Face of a Food Champion: Dale Raasch
By Alexi Groumoutis
Dale Raasch and his 24-year-old son Tyler take pride in working their two-man farming operation, the 40-acre Bridgewater Farm in Adair County. They market their products with confidence because they know they are high quality, healthy and sustainably grown. By creating new marketing relationships and taking advantage of networking opportunities, they have reached new customers with their meat, eggs, fruit and vegetables.
|Dale Raasch (left) and son, Tyler, show the produce in their high tunnel. Raasch’s operation grows numerous vegetables and fruit; in addition, he raises cattle, hogs, chickens and ducks. Photo contributed by Alexi Groumoutis.|
Raasch, who has farmed for 35 years and hails from a family of farmers, describes himself as an unconventional farmer swimming upstream. Four years ago, he started the shift toward farming practices that do not use pesticides, antibiotics, hormones or GMOs, believing it better for people, animals and the environment. He recognizes that Americans face a health crisis due to poor eating habits and reiterates his son’s advice on the importance of making mindful food choices: “By buying better food now it’s just like an insurance policy. Pay a little bit more now and eat better, and you’re going to be healthier. If you don’t, you’re going to pay for it later. It may even cost you your life.”
Raasch sells his products at farmers markets in Creston, Johnston, Atlantic, Greenfield and Winterset, Des Moines’ Farm Bureau Farmers Market and Drake Farmers Market. He also sells to specialty and mainstream grocery stores, hospitals, restaurants and nursing homes, and through a Community Supported Agriculture (CSA). He says he built a loyal customer base because people like knowing where their food comes from and enjoy the taste of his locally grown produce. “That’s one of the biggest selling points,” Raasch says. “If you can get them to try it and they like it, they’re going to be back.”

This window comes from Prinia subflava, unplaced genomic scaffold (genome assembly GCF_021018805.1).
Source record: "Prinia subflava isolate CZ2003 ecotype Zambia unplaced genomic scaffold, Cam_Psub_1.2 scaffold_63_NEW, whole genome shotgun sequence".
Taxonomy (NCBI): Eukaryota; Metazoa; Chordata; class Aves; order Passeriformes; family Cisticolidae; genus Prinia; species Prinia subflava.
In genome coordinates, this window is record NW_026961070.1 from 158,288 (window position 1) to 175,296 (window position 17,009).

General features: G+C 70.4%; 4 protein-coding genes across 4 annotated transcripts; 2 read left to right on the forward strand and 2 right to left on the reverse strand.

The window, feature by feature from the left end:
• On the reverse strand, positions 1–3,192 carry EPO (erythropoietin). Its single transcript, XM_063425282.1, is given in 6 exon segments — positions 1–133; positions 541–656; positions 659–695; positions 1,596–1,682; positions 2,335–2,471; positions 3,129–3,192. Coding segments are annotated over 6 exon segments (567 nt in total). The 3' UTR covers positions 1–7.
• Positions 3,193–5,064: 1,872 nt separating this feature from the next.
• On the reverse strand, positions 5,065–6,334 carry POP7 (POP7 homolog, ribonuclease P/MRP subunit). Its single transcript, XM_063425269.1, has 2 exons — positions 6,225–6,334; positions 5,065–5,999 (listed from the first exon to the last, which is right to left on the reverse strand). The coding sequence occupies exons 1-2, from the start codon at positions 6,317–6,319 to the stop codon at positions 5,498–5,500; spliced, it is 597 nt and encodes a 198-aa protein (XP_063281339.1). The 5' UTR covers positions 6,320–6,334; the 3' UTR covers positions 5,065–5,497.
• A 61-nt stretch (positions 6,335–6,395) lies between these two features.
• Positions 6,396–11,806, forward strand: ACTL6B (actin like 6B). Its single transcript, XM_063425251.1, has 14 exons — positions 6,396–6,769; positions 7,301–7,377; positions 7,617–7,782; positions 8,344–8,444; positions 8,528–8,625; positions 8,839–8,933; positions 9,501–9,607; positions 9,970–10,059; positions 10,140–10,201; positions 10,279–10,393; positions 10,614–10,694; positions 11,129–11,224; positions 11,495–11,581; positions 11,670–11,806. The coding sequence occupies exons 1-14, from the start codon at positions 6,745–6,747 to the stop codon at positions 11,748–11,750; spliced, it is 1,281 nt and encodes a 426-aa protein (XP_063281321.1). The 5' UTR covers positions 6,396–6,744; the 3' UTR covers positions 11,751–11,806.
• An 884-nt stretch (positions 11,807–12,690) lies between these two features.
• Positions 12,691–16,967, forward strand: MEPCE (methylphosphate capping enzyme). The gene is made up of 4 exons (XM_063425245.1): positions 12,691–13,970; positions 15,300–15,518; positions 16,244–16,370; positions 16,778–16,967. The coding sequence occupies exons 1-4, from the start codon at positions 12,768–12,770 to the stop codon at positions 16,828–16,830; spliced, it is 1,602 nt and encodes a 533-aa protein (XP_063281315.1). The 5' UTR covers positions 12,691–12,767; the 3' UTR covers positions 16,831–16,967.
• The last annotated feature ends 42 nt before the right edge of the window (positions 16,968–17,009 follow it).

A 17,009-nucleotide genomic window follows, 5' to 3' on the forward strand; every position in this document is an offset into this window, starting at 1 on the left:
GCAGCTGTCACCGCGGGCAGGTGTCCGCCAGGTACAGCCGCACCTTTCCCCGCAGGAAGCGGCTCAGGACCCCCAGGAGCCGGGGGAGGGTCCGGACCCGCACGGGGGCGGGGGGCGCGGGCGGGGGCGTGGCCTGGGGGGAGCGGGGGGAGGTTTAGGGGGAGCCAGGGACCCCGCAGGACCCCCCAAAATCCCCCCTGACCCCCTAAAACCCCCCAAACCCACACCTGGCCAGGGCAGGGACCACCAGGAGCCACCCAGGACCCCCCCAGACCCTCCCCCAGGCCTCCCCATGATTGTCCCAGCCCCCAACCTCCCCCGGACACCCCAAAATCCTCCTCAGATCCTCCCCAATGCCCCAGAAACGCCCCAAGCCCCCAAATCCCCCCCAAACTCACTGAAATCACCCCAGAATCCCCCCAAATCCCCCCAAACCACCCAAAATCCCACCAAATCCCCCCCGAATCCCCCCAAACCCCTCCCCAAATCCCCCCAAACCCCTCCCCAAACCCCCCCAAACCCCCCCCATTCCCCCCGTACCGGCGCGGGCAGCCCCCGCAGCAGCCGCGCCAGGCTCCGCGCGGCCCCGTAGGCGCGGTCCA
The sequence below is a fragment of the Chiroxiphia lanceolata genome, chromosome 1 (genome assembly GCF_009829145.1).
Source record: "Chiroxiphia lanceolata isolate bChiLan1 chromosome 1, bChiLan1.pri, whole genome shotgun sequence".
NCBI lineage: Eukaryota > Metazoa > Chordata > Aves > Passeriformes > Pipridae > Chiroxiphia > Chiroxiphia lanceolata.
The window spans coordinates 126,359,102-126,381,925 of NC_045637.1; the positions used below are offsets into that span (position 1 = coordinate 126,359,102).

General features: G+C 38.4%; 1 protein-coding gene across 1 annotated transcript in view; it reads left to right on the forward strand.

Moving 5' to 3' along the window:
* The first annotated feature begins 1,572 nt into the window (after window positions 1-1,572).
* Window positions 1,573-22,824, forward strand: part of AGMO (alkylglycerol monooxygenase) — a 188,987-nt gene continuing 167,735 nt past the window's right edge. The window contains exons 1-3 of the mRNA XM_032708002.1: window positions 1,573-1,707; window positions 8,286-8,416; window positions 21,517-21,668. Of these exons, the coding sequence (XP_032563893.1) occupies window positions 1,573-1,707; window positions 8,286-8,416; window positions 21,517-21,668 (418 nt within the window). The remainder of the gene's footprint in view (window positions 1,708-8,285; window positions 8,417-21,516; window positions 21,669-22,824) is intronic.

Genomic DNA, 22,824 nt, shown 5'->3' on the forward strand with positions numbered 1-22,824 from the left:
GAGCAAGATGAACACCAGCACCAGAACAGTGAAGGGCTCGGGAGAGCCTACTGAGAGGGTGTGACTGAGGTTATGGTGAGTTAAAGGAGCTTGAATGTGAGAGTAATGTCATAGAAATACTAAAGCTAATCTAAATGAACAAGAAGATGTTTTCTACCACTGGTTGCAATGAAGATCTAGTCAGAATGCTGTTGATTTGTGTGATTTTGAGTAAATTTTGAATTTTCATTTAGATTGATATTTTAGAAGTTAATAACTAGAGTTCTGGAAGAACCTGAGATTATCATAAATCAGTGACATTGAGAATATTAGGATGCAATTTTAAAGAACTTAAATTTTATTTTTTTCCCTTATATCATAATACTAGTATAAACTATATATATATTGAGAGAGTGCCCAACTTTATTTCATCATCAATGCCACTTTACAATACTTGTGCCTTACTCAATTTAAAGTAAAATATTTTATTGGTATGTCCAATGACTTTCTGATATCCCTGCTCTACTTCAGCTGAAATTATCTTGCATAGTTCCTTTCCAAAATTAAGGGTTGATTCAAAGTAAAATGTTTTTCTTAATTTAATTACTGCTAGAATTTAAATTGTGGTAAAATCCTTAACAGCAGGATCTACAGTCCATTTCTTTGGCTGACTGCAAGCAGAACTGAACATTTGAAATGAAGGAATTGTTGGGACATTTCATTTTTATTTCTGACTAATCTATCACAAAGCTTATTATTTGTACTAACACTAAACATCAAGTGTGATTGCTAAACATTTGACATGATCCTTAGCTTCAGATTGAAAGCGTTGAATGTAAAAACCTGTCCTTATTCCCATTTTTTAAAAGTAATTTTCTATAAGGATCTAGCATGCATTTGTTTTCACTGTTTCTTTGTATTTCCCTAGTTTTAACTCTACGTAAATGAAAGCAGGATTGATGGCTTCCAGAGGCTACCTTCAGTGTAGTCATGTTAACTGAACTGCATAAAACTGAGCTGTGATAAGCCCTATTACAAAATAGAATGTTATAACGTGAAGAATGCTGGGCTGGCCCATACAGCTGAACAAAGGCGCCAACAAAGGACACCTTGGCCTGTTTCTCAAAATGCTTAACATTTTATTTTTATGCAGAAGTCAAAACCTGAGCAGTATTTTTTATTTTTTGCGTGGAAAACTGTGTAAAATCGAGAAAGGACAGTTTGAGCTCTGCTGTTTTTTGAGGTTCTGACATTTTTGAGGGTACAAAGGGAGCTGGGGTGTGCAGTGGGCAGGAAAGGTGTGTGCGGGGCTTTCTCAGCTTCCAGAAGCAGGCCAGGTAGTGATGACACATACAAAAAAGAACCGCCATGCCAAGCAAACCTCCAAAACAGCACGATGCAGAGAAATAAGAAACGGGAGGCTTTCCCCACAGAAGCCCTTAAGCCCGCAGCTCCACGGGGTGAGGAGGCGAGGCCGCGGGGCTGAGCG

Networking has been a crucial tool for Raasch. He expanded his customer base by participating in networking opportunities hosted by Southern Iowa Resource Conservation and Development’s local foods coordinator, Alexi Groumoutis. Raasch attended three Southern Iowa Local Foods Initiative food council meetings and met with food council member and Creston Hy-Vee store manager, Chuck Irelan, to discuss selling his produce at Creston’s Hy-Vee.
Through stakeholder updates sent by Groumoutis, Raasch learned about the Des Moines’ Farm Bureau Farmers Market, which allows vendors to sell produce at no additional cost. And in a March 2013 meeting between producers and institutions hosted by Groumoutis, Raasch met a representative for the French Icarian Village outside Corning, and arranged to use their discontinued community garden as a CSA drop-off site for his business.
Raasch produces antibiotic- and cage-free broiler chickens and eggs; cattle that are pastured part-year; hogs, duck eggs, vegetables and fruits. He has 12 acres in vegetable production and a 30x96-foot high tunnel. In 2013, he planted 1,150 tomato plants, 1,100 pounds of potatoes and 2,000 sweet potatoes. He also grows herbs, radishes, kale, squash, spinach, cauliflower, broccoli, kohlrabi, peppers, berries and watermelon, to name a few.
Bridgewater Farm is located at 2409 Brown Avenue in Bridgewater, Iowa. Raasch can be reached at 641.745.5368. Bridgewater Farm is also on Facebook.
About this story
This story was produced to accompany a report documenting the impact of the local food industry on Iowa’s economy associated with the efforts of the Regional Food Systems Working Group. Consult the statewide report: 2012 Economic Impacts of Iowa’s Regional Food Systems Working Group.
For more information on the local foods work occurring in the southern region, visit the Southern Iowa RC&D website.